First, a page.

The U.S. Federal Aviation Administration has advanced airspace adjustment efforts in about a third of the regions designated under its multi-year Optimization of Airspace and Procedures in the Metroplex (OAPM) effort, which the Department of Transportation (DOT) inspector general cited as a program of concern due to its incremental pace and unclear benefits.
The OAPM effort aims to improve air traffic flows in congested “metroplex” regions with multiple airports serving major metropolitan areas. Study teams consisting of FAA and industry representatives identify improvements that can be made in their regions within three years by adjusting airspace sectors and implementing “performance-based” navigation procedures. The study teams then hand off their findings to design and implementation teams.
The OAPM effort involves 21 metropolitan regions over seven years. Last year, studies concluded in five—northern California, southern California, Houston, Atlanta and Charlotte, N.C.—and design activities started in Washington, D.C., and north Texas. Already this year, design work has started in Houston, Atlanta and Charlotte, according to the FAA. The Houston project is “well into the design phase,” and involves United and Southwest airlines, the agency announced April 4. The Atlanta and Charlotte projects involve Delta Air Lines and US Airways.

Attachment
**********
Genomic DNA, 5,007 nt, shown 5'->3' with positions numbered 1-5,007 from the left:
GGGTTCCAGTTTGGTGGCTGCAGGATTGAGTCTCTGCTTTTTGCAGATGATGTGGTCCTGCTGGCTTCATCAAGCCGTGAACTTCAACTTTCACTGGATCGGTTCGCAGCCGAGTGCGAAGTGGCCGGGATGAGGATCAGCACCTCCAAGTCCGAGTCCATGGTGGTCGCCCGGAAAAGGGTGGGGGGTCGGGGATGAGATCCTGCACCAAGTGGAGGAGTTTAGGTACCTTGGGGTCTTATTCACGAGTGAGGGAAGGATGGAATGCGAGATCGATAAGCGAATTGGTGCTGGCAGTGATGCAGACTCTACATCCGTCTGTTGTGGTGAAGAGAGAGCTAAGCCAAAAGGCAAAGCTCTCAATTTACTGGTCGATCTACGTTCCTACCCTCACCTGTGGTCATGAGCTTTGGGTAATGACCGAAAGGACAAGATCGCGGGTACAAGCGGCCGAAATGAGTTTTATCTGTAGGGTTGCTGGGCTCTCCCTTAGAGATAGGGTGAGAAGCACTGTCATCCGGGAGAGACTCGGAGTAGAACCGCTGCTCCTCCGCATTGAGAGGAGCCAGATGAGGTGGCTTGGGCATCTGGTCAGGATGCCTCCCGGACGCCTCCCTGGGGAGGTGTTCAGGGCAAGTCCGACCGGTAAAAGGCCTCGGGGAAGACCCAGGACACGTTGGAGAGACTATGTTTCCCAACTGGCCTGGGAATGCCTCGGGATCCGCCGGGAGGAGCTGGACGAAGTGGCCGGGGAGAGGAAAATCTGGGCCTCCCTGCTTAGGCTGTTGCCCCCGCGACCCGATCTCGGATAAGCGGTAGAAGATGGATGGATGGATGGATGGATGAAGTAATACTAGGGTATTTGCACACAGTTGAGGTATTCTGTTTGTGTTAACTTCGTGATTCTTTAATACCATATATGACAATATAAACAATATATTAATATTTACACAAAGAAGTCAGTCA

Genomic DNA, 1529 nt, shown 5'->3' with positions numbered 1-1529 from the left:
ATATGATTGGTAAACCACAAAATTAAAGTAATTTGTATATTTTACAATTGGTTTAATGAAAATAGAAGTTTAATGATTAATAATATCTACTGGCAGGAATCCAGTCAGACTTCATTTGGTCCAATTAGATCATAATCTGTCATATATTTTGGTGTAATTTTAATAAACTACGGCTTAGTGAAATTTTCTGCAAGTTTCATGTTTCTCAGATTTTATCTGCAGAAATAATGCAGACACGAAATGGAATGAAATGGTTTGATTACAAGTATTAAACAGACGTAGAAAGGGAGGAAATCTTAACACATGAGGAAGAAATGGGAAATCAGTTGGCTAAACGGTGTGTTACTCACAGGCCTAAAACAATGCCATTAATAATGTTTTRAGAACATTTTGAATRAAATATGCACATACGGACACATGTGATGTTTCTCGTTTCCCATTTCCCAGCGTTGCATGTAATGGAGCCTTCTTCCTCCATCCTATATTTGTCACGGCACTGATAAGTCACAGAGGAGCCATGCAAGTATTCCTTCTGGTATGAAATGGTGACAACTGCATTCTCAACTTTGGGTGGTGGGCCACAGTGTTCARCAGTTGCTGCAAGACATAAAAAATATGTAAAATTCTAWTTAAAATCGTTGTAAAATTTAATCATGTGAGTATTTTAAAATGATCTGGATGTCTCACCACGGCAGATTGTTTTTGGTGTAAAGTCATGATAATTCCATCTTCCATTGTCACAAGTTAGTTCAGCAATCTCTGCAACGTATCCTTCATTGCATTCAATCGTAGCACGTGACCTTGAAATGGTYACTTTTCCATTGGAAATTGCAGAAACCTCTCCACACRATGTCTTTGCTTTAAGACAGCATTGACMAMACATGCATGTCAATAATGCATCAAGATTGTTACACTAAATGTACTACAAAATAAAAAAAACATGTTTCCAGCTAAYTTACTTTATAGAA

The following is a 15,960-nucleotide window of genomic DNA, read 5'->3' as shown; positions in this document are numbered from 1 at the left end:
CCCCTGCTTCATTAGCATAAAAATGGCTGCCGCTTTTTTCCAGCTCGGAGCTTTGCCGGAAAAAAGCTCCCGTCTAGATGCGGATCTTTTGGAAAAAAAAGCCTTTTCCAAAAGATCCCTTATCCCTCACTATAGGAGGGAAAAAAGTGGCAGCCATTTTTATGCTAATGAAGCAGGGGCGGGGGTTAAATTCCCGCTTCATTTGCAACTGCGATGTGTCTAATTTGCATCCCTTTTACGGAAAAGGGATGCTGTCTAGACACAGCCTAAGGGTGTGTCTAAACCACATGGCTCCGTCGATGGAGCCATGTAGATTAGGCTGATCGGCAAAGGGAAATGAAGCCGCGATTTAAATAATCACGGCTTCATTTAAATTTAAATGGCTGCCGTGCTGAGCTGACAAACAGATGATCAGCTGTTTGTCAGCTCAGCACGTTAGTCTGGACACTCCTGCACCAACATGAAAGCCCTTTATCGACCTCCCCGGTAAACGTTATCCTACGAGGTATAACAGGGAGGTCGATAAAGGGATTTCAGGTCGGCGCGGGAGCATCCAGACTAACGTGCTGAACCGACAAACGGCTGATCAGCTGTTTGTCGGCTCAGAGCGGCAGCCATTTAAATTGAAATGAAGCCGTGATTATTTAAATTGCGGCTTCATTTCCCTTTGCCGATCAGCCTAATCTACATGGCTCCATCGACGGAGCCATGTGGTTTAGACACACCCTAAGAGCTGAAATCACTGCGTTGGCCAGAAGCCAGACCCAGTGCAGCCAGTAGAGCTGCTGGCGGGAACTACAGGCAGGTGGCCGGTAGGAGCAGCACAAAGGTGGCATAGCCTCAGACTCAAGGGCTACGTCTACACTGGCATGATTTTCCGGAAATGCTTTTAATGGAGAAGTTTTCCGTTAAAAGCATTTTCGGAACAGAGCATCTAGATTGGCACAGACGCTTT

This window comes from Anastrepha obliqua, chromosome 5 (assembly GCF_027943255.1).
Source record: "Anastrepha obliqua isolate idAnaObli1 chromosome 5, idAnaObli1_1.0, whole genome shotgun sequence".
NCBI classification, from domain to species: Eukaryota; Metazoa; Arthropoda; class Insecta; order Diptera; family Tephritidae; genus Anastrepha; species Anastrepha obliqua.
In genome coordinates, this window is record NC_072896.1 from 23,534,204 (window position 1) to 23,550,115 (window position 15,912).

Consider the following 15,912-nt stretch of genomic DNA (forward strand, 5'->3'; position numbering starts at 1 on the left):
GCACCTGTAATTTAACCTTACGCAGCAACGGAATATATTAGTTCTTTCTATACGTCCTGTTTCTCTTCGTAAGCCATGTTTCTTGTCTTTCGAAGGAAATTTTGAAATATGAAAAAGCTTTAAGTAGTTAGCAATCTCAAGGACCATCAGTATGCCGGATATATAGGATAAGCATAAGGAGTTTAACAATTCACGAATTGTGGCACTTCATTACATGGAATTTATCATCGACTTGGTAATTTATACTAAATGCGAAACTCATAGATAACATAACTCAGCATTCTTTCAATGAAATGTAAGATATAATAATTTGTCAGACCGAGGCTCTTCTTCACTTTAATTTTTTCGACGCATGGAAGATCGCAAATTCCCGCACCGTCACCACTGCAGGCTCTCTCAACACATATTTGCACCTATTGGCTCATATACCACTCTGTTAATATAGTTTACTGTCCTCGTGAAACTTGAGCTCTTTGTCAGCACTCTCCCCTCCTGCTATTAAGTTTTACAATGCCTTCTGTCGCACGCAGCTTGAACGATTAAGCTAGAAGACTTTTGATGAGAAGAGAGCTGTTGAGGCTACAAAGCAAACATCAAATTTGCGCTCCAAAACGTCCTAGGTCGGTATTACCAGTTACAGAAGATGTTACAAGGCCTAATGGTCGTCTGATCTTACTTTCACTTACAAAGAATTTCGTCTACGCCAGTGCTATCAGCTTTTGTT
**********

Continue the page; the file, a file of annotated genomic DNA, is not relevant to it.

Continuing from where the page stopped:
Authorities consider the success of the OAPM effort in demonstrating near-term benefits such as improving airlines’ on-time performance and reducing fuel consumption vital to convincing stakeholders of the need for longer-term, more expensive investments in technology and procedures required for the Next Generation Air Transportation (NextGen) system. In the FAA’s 2012 NextGen Implementation Plan, released in March, acting Administrator Michael Huerta wrote of “steady and tangible” progress toward NextGen. He cited the OAPM effort in particular.
Last November, the office of DOT Inspector General Calvin Scovel III listed the OAPM effort among “top management challenges” facing the FAA in Fiscal Year 2012. Despite completing several metroplex studies, the FAA “has not established detailed milestones to complete initiatives at high-activity locations or a mechanism to integrate its metroplex initiative with other important initiatives,” the IG stated in the challenges document. “As a result, airspace users are concerned about the pace and execution of the metroplex effort thus far as well as the lack of clearly defined expected benefits.”
In February, a work group of the NextGen Advisory Committee advising the FAA on the OAPM effort produced recommendations on prioritizing metroplex sites and airspace requirements following a year-long study. The work group found “insufficient data currently available for high-fidelity, quantitative evaluations of the benefits, costs and implementation issues associated with deploying specific operational improvements or sets of operational improvements within particular metroplexes.”